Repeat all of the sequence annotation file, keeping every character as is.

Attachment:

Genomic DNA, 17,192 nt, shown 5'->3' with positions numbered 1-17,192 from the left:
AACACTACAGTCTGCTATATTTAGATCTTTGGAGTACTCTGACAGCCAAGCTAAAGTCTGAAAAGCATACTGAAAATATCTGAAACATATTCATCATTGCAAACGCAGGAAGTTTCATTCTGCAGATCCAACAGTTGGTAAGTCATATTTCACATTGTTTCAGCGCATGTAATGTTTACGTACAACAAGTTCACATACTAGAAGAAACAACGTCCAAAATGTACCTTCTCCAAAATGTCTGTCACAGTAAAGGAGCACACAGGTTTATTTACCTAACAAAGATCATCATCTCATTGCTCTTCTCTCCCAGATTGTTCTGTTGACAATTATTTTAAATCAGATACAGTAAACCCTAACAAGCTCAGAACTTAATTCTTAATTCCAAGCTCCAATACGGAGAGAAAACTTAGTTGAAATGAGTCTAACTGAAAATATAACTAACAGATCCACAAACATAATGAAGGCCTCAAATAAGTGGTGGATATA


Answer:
Genomic DNA, 17,192 nt, shown 5'->3' with positions numbered 1-17,192 from the left:
AACACTACAGTCTGCTATATTTAGATCTTTGGAGTACTCTGACAGCCAAGCTAAAGTCTGAAAAGCATACTGAAAATATCTGAAACATATTCATCATTGCAAACGCAGGAAGTTTCATTCTGCAGATCCAACAGTTGGTAAGTCATATTTCACATTGTTTCAGCGCATGTAATGTTTACGTACAACAAGTTCACATACTAGAAGAAACAACGTCCAAAATGTACCTTCTCCAAAATGTCTGTCACAGTAAAGGAGCACACAGGTTTATTTACCTAACAAAGATCATCATCTCATTGCTCTTCTCTCCCAGATTGTTCTGTTGACAATTATTTTAAATCAGATACAGTAAACCCTAACAAGCTCAGAACTTAATTCTTAATTCCAAGCTCCAATACGGAGAGAAAACTTAGTTGAAATGAGTCTAACTGAAAATATAACTAACAGATCCACAAACATAATGAAGGCCTCAAATAAGTGGTGGATATA